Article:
2. Use a palette mainly composed of whites and pastels. The dominant colour in shabby chic is white. Walls are usually painted white and all the furniture tends to be white-washed. To convey the country cottage feel, pastel shades like rose, faded blue and light green are used as accents. Having said this, there is a lot of flexibility and this style is constantly evolving – for example, you can mix whites, creams and ivories together, floral or patterned wallpaper is often used and in the show, Kathryn mixed a bold red chair with white and brown wooden chairs for the kitchen dining set. The trick to getting it right is to overall use a palette of whites and pastels and be selective about where you might use bolder and more modern pieces.

3. Find vintage french looking fabrics in pastels and/or patterns. Floral patterns, stripes, checks, gingham, chintz, linens and cottons are all popular shabby chic fabrics. Go for whites and faded pastels and if you’re mixing patterns, it’s a good idea to keep the background colour the same creamy white and have at least one colour recurring in every pattern you use. You can also give your fabric a vintage-look by staining it with tea! It’s a good idea to pre-test a small amount of material before you use this method on large pieces. Put three or four teabags in a pot filled with hot water. Be sure to test it every 5-10 minutes so that you can achieve the look you want.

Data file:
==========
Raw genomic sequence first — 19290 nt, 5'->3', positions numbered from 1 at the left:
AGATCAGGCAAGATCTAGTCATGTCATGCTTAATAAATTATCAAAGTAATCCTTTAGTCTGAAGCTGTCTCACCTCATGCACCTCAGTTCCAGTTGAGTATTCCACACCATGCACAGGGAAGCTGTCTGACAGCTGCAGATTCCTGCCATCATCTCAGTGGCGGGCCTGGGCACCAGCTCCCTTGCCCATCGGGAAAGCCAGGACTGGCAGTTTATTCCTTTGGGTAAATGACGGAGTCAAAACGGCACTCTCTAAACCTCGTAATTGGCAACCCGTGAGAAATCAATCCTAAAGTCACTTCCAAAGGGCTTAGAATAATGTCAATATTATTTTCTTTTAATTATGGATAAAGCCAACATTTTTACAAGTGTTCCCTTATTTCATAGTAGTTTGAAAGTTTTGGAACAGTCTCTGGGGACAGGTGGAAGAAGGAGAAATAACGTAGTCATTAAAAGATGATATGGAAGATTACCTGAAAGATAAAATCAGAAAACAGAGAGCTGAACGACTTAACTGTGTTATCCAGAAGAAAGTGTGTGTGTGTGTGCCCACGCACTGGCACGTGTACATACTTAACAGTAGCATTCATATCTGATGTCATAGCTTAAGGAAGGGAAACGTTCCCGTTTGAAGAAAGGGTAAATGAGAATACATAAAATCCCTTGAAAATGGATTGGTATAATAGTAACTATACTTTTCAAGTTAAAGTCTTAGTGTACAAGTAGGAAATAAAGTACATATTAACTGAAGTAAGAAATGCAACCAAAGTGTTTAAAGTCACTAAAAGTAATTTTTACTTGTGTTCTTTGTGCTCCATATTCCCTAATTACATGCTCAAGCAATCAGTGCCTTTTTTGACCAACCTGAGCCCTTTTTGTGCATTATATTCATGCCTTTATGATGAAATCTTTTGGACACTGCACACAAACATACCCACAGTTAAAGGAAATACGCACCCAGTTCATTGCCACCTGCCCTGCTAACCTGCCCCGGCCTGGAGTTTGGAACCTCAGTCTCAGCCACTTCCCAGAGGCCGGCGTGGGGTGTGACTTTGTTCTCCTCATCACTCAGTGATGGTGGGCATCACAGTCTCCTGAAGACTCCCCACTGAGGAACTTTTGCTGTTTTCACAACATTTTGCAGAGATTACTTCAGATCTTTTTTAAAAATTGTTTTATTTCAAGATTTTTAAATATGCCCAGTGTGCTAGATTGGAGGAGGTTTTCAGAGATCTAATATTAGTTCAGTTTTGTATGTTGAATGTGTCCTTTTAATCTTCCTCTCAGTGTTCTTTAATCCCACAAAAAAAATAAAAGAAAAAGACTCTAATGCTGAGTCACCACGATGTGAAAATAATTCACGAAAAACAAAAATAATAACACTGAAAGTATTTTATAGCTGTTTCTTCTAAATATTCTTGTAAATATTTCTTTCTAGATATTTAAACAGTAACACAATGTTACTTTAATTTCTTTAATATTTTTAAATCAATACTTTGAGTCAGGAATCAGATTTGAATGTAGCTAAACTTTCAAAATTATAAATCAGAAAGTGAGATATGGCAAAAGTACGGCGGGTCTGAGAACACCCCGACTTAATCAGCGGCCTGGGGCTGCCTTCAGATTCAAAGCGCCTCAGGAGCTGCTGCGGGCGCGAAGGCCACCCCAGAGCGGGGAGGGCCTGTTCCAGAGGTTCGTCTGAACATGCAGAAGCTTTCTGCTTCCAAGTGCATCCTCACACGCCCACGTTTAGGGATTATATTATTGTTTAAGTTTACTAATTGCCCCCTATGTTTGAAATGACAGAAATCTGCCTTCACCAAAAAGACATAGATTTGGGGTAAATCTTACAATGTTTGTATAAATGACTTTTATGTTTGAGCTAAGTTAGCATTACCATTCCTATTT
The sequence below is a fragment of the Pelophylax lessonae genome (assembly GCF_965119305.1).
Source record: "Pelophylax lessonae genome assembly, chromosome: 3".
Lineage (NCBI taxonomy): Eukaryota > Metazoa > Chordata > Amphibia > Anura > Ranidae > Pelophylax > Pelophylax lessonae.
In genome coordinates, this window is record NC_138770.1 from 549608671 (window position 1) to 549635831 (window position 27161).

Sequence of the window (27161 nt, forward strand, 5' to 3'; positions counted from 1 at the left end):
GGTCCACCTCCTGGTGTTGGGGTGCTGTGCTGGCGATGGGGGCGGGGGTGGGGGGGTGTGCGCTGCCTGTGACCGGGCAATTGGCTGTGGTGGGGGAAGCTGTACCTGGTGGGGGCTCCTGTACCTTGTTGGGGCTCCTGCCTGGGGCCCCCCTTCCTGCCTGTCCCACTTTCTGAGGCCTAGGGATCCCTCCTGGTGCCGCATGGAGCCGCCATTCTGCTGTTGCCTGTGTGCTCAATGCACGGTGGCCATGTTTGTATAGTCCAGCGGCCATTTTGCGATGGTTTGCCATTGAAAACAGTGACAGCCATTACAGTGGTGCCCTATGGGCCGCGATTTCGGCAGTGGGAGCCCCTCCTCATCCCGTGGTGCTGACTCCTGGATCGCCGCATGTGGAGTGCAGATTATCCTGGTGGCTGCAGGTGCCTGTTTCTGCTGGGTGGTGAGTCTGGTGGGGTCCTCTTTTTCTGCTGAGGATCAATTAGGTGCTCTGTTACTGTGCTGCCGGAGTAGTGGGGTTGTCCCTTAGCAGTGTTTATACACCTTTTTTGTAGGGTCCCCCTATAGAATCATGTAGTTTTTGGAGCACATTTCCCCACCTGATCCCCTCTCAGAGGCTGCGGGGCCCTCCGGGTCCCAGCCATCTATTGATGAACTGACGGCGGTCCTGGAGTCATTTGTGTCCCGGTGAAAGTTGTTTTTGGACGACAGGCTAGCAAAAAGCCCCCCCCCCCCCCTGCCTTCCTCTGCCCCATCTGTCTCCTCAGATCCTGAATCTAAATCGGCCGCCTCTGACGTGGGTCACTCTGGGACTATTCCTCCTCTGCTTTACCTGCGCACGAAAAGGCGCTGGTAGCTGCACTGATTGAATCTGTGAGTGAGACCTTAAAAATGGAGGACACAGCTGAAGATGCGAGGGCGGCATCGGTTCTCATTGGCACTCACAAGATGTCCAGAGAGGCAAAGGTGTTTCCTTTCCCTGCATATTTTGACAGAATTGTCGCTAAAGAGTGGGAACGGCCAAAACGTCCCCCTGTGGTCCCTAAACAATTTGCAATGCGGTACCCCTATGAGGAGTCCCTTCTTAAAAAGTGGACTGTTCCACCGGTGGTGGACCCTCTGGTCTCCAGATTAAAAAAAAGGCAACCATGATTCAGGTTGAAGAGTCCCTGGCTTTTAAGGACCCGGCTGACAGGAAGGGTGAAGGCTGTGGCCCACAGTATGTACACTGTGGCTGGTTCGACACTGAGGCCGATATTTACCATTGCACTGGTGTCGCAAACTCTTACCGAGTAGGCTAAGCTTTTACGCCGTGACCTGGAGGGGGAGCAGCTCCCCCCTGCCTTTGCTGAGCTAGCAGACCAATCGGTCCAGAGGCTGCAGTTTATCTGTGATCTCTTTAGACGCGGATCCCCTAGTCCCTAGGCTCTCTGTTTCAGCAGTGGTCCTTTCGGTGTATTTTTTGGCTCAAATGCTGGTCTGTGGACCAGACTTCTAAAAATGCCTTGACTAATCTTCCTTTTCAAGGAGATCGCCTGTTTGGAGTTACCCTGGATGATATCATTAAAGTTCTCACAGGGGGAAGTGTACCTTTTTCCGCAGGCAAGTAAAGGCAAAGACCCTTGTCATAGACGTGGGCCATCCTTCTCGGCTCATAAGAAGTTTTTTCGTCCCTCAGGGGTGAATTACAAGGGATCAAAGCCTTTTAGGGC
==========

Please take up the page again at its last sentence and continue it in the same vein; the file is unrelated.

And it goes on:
4. Don’t forget about the floor. Don’t overlook the floor - it’s an important part of capturing the essence of shabby chic. As this style is all about country comfort, most people opt for a natural wood floor or sometimes a ceramic tile floor. Painted patterns and diamond-checked floors can also work but your room could end up looking a bit too busy and chaotic if you have a lot of colour and patterns in the rest of your furniture and furnishings. If you want to decorate a room with carpet in this style, you should choose a carpet in a light soft colour that has a short, soft pile.